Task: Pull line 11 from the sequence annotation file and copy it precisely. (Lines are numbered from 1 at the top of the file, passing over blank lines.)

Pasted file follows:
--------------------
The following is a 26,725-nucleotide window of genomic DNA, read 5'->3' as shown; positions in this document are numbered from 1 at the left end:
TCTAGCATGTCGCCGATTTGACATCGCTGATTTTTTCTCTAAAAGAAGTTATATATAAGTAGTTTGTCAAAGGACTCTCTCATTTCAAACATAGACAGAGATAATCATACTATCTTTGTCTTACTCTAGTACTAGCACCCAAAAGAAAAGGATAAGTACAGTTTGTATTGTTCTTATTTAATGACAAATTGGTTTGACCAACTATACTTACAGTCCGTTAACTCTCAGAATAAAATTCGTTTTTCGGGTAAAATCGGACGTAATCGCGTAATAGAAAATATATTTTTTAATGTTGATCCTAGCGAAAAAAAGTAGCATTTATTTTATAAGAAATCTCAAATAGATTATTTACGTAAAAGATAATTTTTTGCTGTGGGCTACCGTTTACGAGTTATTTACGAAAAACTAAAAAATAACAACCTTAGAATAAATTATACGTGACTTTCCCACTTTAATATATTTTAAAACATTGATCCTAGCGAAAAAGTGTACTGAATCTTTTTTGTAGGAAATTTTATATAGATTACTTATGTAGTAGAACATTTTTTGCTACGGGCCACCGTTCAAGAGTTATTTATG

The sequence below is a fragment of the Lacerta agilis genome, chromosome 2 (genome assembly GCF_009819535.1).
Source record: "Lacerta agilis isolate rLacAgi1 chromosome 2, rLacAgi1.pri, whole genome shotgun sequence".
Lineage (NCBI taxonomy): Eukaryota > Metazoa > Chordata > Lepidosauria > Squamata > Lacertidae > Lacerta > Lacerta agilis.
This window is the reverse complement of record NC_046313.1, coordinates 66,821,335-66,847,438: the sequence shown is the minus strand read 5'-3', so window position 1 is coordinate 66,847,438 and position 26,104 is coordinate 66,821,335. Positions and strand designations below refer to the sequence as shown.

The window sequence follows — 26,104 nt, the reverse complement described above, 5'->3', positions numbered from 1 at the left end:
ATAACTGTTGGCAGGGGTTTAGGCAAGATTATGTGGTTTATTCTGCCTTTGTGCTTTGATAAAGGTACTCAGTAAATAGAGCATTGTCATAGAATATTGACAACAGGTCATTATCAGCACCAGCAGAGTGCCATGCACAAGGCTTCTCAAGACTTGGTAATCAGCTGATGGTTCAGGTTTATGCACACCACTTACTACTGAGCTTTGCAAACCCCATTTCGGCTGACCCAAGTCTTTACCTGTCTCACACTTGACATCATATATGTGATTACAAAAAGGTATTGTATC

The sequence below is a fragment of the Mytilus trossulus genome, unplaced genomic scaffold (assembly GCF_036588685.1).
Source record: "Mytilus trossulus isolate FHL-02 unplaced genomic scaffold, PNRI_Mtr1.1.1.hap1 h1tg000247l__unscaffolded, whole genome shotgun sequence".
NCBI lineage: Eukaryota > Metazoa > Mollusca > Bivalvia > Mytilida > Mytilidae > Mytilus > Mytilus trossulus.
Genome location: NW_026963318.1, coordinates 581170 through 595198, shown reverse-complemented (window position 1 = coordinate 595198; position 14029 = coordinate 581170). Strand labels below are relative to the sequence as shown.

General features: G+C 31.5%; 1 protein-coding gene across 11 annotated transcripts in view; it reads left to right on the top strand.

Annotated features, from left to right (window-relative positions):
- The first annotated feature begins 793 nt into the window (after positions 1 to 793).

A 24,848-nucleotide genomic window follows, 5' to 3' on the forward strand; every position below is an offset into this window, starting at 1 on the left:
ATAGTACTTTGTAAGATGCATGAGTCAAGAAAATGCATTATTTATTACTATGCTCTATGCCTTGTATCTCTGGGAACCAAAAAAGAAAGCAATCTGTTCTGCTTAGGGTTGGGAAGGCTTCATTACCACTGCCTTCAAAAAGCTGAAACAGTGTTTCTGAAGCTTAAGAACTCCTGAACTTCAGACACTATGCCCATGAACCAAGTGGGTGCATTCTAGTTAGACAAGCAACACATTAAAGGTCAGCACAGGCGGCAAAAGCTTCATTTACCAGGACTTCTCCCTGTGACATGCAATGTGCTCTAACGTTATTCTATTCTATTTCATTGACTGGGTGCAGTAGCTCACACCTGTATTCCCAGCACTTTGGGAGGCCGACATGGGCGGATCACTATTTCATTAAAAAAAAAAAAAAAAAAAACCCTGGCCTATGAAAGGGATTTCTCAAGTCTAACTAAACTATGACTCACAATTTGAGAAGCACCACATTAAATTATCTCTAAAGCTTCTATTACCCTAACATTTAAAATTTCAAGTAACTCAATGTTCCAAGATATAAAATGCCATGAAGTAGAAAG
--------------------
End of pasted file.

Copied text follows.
NCBI lineage: Eukaryota > Metazoa > Mollusca > Bivalvia > Mytilida > Mytilidae > Mytilus > Mytilus trossulus.